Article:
Crazy as it might seem, there was a time when the U.S., the Soviet Union, and other countries tested nuclear weapons by exploding them in the atmosphere. From 1945 to 1963, when such tests finally were banned by an international treaty, more than 500 nuclear bombs were detonated, releasing radioactive fallout that spread far and wide across the planet, causing harm to the environment and human health.
For example, everyone born in the U.S. after 1951 has been exposed to nuclear fallout, and for some, it's resulted in an increased risk of thyroid cancer, according to the U.S. Centers for Disease Control and Prevention (CDC).
But for scientists that fallout also has provided an important measuring tool. The tests caused what's known as the 14C bomb pulse because of the spike in the atmospheric concentration of carbon-14, a carbon isotope that also occurs naturally. The excess carbon-14 was distributed throughout Earth's atmosphere, peaking in 1963 when the test ban went into effect.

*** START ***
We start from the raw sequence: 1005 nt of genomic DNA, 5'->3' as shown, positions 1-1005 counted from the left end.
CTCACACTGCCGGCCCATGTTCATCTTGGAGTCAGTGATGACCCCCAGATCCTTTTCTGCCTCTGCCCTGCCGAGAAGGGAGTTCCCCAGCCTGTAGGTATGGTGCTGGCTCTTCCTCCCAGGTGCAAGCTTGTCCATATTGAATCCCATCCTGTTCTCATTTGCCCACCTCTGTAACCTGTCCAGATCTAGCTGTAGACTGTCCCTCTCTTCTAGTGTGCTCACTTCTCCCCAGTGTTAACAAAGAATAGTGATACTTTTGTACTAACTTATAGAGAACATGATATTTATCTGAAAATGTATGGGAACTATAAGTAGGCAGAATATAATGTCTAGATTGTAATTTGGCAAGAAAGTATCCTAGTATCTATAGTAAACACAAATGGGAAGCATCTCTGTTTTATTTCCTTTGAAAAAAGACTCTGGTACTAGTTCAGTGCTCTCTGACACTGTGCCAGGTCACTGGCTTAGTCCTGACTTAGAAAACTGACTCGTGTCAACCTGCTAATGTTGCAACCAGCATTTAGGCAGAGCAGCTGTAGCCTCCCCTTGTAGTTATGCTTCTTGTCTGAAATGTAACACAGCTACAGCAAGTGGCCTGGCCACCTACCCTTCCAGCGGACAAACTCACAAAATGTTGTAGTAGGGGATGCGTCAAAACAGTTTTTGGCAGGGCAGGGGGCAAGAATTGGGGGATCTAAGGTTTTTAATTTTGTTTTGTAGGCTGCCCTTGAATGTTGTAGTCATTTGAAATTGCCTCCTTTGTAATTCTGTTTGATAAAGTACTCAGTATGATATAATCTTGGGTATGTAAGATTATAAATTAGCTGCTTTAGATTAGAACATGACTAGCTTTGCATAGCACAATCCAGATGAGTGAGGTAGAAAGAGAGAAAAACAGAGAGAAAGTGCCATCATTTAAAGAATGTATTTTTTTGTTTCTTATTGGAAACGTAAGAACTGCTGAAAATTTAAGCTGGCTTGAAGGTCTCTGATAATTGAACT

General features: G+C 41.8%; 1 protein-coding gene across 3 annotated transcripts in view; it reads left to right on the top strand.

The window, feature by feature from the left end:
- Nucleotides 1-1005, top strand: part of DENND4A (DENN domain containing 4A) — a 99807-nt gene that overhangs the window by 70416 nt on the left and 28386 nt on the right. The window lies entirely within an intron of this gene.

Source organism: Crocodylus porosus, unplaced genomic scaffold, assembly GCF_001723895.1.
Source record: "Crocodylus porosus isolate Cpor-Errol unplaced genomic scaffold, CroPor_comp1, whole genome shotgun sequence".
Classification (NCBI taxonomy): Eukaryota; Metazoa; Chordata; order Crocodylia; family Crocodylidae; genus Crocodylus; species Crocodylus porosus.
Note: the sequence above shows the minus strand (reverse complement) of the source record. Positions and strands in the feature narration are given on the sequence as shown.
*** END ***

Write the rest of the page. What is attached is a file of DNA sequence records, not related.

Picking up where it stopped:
That radioactivity, which has gradually been declining since the 1960s, has been absorbed by plants, animals and people, creating a sort of time stamp that's enabled researchers to measure when things occur — from the longevity of white sharks to the growth of human knee cartilage and even brain cells. It's also enabled forensic investigators to estimate the age and year of death for human remains with much greater precision than previously possible.